Results 1 to 4 of 4

Thread: Good things come small

  1. #1
    mr funny is offline Any complaints please PM me
    Join Date
    May 2006

    Default Good things come small,00.html?

    Published May 10, 2008

    Good things come small

    The 125i Coupe is an entry model with all the classic BMW qualities, reports SAMUEL EE

    GOOD things come in small packages. Great things, it seems, can come in a compact little shape like the BMW 125i Coupe.

    Hey, good looking: The BMW 125i Coupe has remarkable proportions, being wide, short and curvaceous from almost every angle

    The German luxury carmaker introduced its diminutive 1 Series as a five-door hatchback in 2004. Even as an entry-level model, it subscribed to all the traditional BMW qualities like the classic front-engine, rear-wheel-drive layout and excellent handling. The five-door was followed by a sportier-looking three-door hatch a couple of years later. But it has taken nothing less than a coupe and a cabriolet to make the 1 Series tempting enough for anyone to really consider buying one.

    These two booted variants are seminal in another way. After they were unveiled last year, the decision to offer the 1 Series here was taken.

    For BMW enthusiasts who have witnessed the ever-expanding footprint of the 3 Series, the 125i Coupe is a return to the good old days when an entry-level model was small with superb shockability.

    Remarkable proportions

    The car has remarkable proportions. It is wide, short and curvaceous from almost every angle. BMW is keen to associate the 1 Series Coupe as the spiritual successor of the 2002 from the 1970s, but the 125i is a little too stubby and chubby to be compared with that elegant classic. The 125i also has that same hefty feel of current-generation Beemers, with their heavy steering and equally weighty throttle response.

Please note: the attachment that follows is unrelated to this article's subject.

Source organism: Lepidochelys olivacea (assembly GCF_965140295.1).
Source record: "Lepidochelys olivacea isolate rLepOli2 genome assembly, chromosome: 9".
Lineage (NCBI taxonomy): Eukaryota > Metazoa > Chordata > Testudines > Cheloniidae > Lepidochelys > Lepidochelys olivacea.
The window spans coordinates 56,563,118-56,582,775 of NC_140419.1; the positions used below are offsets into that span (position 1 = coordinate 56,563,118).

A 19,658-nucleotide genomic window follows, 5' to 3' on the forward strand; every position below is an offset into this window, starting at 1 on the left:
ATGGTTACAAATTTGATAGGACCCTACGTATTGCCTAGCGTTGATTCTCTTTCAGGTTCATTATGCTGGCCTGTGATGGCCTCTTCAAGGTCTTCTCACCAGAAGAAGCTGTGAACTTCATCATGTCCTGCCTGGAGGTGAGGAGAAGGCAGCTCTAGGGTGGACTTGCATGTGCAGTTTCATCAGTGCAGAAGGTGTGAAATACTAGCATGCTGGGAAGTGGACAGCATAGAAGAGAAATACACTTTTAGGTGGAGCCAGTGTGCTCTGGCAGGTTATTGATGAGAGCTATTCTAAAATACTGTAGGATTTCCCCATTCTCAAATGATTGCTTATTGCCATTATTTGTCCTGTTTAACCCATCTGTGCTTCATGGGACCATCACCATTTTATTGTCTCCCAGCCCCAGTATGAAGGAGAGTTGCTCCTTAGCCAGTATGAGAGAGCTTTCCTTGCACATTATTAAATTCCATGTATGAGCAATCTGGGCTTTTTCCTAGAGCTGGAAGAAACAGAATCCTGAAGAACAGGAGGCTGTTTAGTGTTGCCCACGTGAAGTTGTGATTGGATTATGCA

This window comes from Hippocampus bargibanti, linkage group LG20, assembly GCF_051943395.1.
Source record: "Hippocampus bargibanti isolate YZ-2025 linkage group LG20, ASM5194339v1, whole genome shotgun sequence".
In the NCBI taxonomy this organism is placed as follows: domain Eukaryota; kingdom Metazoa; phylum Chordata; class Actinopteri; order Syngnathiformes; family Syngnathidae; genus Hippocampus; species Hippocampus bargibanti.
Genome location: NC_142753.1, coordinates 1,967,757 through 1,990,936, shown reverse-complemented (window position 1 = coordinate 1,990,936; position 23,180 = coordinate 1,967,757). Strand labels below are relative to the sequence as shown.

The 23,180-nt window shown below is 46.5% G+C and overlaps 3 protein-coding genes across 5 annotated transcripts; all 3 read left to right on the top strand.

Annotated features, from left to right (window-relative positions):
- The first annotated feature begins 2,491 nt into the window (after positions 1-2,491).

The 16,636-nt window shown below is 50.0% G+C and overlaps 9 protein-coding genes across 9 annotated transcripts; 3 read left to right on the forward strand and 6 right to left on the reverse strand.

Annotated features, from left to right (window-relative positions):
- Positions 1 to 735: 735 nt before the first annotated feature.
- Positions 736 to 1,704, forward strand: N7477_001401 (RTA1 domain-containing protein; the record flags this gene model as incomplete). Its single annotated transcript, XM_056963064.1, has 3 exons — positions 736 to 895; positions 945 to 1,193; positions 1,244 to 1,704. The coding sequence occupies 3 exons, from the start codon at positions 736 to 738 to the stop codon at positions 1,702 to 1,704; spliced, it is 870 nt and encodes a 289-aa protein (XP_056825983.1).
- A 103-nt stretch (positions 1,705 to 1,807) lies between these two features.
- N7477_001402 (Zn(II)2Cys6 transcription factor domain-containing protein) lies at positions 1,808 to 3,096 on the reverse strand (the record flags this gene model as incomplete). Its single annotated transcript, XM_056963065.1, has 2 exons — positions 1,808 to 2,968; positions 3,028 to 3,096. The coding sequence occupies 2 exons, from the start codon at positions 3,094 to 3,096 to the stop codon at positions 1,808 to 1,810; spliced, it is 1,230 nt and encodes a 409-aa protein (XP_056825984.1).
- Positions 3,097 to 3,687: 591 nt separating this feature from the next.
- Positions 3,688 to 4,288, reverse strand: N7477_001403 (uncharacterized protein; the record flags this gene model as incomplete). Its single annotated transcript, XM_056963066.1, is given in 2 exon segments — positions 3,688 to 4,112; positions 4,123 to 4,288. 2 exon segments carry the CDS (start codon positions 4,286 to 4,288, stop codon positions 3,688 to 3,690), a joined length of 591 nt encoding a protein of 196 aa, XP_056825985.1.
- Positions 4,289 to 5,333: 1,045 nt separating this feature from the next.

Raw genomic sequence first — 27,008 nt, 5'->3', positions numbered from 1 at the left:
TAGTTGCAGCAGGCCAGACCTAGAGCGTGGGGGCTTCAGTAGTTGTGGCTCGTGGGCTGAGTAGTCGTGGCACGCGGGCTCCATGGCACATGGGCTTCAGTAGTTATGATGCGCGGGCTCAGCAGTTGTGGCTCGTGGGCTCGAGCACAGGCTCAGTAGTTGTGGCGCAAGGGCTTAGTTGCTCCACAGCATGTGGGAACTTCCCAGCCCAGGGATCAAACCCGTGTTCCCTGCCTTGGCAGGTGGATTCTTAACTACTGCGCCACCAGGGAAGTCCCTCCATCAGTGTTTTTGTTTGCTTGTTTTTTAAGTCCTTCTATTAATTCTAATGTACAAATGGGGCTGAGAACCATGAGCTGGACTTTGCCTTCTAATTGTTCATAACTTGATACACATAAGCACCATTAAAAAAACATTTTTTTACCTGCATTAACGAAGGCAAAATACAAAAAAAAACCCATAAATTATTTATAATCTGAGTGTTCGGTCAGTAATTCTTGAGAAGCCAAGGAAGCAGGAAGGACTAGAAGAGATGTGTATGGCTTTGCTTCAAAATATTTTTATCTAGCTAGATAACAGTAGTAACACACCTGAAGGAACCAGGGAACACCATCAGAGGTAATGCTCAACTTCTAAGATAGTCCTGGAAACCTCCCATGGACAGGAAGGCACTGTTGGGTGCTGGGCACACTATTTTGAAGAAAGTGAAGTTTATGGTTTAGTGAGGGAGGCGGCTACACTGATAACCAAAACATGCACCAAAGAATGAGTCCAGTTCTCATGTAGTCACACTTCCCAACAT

But like most BMWs, it is no less fun to drive. Its perfect weight distribution and short wheelbase - much shorter than even the previous 3 Series - make it supremely nimble. It's like driving in a video game, German style of course. It feels agile and has just the right combination of grip and body roll to make charging hard into a sweeping corner feel thoroughly entertaining.

    There are two petrol engines but only one has been brought in for Singapore - a three-litre, in-line six-cylinder unit churning out 218 horses. This is a detuned version of the 3.0 straight six with 265 hp normally seen in the 5 Series and X5, but its good low-end torque gets the almost 1.5 tonne coupe moving along very well. Its smaller 'lungs' do mean, however, that progress above 150 kmh is less rapid.

    Choppy ride

    A six-speed automatic gearbox with steering wheel-mounted paddle shifts adds to driving enjoyment, as does the M Sports suspension that is standard on the cars here. The stiffer springs come at a cost though. Ride quality at any speed is choppy unless the road surface is mirror smooth. The relatively short wheelbase, of course, contributes to the lower level of ride comfort too, especially for the two occupants in the back seat, who will feel the bumps on the road more acutely.

    Surprisingly though, rear leg-room is adequate, even for those six feet tall. But rear head-room is compromised because of the coupe's arcing roof-line.

    Another issue is the bare-looking centre console. This is because the 125i only comes with a basic air-con - that is, no dual-zone climate control. But with all the fun you'll be having driving it, you might not even notice.